Physicians' Academy for Cardiovascular Education

HFpEF patients with EF at lower end of spectrum may benefit from MRA

Literature - Solomon SD et al., Eur Heart J 2016

 
Influence of ejection fraction on outcomes and efficacy of spironolactone in patients with heart failure with preserved ejection fraction

 
Solomon SD, Claggett B, Lewis EF, et al, for the TOPCAT Investigators
Eur Heart J 2016 37: 455-462
 

Background

Trials in patients with heart failure with preserved ejection fraction (HFpEF) have used different definitions of the condition, ranging from >40% to >55% [1,2]. Thus, these studies have included patients with left ventricular ejection fraction (LVEF) below the normal range.
In HF with reduced EF (HFrEF), EF is an important predictor of outcomes, but it is less prognostic when higher than 40-45% [3,4]. To date, no benefit with any therapy has been demonstrated in clinical outcome trials for HFpEF [5]. It is unclear if the effectiveness of therapies for HFpEF is affected by LVEF.
The TOPCAT trial evaluating the mineralocorticoid receptor antagonist (MRA) spironolactone included HFpEF patients with LVEF>45% [6]. Treatment with spironolactone was associated with reduced hospitalisation for HF (HFH), but did not reduce the primary outcome of HFH, CV death or aborted cardiac arrest [7].
This analysis aimed to establish whether the efficacy of spironolactone was different in the prespecified subgroups of LVEF above or below 50%. LVEF at baseline was available in 3444 patients. Median LVEF was 56% (IQR: 51, 61%) and the range was 44 to 85%. Four EF categories were defined: <50 (n=520), 50–54.9 (n=712), 55–59.9 (n=879), and >60% (n=1333).
 

Main results

  • Differences in baseline characteristics were seen between LVEF categories. For instance, patients in higher EF categories were older, more often female, less likely to have a history of myocardial infarction and they more often had a history of hypertension and diabetes. NYHA functional class did not differ by EF.
  • After adjustment for baseline covariates, CV death showed a pattern where the incidence declined rapidly until an LVEF of ~55%. HFH did not vary by EF after correction for baseline covariates.
  • A significant interaction between LVEF as continuous variable and treatment (P=0.046) was seen for the primary endpoint. HR for treatment effects ranged from 0.72 (95%CI: 0.50-1.05) in the lowest EF category to 0.97 (95%CI: 0.76-1.23) in the highest EF group.
  • HFH also showed a significant interaction between continuous LVEF and treatment (P=0.039), with HRs for treatment effect ranging from 0.76 (95%CI: 0.46-1.27) to 0.98 (95%CI: 0.74-1.30), with the lowest 3 categories largely overlapping.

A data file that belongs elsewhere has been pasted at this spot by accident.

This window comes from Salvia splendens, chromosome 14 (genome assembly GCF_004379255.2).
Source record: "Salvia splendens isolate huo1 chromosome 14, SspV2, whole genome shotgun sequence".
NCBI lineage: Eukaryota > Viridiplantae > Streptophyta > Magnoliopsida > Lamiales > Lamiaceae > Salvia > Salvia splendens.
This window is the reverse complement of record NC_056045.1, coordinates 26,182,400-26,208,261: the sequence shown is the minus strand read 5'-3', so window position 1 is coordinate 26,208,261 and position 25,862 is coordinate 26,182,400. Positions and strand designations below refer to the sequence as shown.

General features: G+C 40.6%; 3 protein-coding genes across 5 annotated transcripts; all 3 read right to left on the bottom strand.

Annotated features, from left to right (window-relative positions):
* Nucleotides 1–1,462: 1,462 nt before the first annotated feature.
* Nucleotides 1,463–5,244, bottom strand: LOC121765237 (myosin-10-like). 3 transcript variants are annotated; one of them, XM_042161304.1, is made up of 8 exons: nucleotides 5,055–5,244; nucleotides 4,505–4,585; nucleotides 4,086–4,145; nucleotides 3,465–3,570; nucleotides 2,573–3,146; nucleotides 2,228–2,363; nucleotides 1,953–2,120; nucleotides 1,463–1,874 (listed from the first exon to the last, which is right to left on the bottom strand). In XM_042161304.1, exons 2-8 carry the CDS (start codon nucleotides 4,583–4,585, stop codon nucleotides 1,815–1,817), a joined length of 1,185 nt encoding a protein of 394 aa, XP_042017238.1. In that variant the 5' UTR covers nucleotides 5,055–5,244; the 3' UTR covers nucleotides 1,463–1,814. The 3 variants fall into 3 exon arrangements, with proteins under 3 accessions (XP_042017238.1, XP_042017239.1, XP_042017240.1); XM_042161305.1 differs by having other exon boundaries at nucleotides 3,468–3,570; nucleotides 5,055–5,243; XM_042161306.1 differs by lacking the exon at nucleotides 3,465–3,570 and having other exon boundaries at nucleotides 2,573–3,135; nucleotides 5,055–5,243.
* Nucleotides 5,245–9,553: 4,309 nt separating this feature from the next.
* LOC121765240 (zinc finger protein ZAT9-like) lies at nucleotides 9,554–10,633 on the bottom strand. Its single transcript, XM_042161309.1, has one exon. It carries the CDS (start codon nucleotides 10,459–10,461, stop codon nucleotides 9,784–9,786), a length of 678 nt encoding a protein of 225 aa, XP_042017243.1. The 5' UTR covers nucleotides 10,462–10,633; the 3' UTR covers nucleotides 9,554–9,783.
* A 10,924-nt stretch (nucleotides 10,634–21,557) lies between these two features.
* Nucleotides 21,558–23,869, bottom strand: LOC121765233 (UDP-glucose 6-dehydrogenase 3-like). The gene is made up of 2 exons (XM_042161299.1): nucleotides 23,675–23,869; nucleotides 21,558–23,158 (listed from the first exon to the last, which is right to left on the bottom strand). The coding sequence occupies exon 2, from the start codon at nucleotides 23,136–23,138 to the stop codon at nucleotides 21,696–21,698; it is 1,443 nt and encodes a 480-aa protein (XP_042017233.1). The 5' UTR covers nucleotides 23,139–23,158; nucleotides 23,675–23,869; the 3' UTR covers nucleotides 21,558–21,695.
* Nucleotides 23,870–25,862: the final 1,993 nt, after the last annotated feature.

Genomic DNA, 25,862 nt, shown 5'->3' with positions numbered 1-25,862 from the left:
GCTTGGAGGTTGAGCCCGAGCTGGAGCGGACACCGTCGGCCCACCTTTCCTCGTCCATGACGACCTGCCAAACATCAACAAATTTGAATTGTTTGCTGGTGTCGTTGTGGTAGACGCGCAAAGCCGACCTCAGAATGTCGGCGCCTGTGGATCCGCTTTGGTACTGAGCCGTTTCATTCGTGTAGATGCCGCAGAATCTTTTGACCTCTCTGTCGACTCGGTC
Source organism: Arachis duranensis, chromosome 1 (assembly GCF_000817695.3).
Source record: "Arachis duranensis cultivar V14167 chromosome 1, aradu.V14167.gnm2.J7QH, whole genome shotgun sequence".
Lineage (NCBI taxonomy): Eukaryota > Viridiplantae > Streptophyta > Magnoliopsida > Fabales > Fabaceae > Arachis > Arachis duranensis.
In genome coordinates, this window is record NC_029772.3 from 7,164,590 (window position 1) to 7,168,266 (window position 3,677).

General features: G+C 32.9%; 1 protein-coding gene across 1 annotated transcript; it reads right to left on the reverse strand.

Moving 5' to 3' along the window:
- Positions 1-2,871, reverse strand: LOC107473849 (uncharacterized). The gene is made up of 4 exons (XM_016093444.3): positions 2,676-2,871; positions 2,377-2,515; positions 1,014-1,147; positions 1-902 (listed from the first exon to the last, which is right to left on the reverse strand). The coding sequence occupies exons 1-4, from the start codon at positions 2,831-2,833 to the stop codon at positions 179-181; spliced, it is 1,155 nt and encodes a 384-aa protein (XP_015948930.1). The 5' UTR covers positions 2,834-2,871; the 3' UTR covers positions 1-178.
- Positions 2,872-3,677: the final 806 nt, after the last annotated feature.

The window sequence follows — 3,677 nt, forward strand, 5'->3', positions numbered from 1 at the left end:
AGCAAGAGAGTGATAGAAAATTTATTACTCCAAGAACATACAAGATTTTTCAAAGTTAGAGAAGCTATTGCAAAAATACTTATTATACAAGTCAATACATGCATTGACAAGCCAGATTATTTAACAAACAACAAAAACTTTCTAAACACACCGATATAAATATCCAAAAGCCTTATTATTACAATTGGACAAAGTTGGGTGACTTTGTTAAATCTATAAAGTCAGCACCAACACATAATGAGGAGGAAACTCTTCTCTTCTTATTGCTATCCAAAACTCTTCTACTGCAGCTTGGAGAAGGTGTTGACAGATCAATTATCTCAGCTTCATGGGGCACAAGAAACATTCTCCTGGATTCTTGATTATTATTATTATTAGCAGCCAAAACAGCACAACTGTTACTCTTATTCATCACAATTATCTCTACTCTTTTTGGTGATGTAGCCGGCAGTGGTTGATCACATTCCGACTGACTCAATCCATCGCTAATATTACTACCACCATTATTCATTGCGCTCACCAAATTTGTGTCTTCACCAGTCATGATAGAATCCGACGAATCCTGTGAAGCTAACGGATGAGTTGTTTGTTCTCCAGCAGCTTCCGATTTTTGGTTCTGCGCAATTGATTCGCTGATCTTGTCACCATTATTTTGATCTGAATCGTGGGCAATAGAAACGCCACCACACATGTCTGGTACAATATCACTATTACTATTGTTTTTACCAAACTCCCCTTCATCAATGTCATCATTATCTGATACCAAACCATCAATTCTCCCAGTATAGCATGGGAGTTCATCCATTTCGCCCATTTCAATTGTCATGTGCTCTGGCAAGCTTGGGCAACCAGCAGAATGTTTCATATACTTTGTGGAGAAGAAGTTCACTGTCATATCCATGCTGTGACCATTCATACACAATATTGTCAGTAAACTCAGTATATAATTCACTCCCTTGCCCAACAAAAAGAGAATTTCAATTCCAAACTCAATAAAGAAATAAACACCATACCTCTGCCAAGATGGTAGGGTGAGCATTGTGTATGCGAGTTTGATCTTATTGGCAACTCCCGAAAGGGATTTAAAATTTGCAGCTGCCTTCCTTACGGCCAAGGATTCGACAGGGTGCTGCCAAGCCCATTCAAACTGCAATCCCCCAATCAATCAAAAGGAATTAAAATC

• No significant continuous LVEF*treatment interactions were seen for CV death (P=0.61) and death (P=0.99).

Conclusion

These analyses in LVEF-based HFpEF subgroups from TOPCAT show large differences in baseline characteristics between HFpEF patients with different LVEFs in the preserved range.
The data suggest that patients with LVEF at the lower end of the spectrum may benefit from treatment with spironolactone in reducing the primary endpoint and in HF hospitalisation. Patients with LVEF >65% derive minimal benefit from the MRA. Although overall in TOPCAT, no benefit was seen, these findings suggest that the potential benefit of spironolactone in HFpEF, if any, may be greatest in those in whom the pathophysiology resembles HFrEF.
 

Editorial comment [8]

Previously, studies have defined HFpEF using various EF values, ranging from 40% to 55%. This likely resulted in significant mechanistic heterogeneity. It would be helpful to determine the “optimal EF partition value that allows us to categorize HF patients into more homogenous groups that display similar pathophysiologies, natural histories, and responses to treatment”.
The current analysis contributes to “understanding of how even minor differences in EF may reflect more fundamental differences in underlying pathophysiology”. The different characteristics in participants with higher vs. lower EF mirror those observed previously in comparisons of HFpEF and HFrEF. “These results strongly support what has long been suspected—that people with mildly depressed EF are probably best categorized and treated as if they had HFrEF”. (…) “these data certainly support 50% as the better choice than 40% or even 45%. That finding alone has impact and value.” (…)
“Benefits from RAAS antagonists in HFrEF seem to relate to how effectively they elicit reverse remodelling, and perhaps the lack of chamber dilatation in HFpEF makes this group less responsive to agents that reduce ventricular size.” Trial data to date suggest that RAAS activation is not as central in HFpEF. There may be other primary unifying abnormalities that can be targeted. We need to make an effort to find those.
 
Find this article online at Eur Heart J
 

References

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2. Massie BM, Carson PE, McMurray JJ, et al; I-PRESERVE Investigators. Irbesartan in patients with heart failure and preserved ejection fraction. N Engl J Med 2008; 359:2456–2467.
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4. Meta-analysis Global Group in Chronic Heart Failure (MAGGIC). The survival of patients with heart failure with preserved or reduced left ventricular ejection fraction: an individual patient data meta-analysis. Eur Heart J 2012;33:1750–1757.
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6. Desai AS, Lewis EF, Li R, et al. Rationale and design of the treatment of preserved cardiac function heart failure with an aldosterone antagonist trial: a randomized, controlled study of spironolactone in patients with symptomatic heart failure and preserved ejection fraction. Am Heart J 2011;162:966–972.
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8. Borlaug BA. Defining HFpEF: where do we draw the line? Eur Heart J 2016; 37: 463–465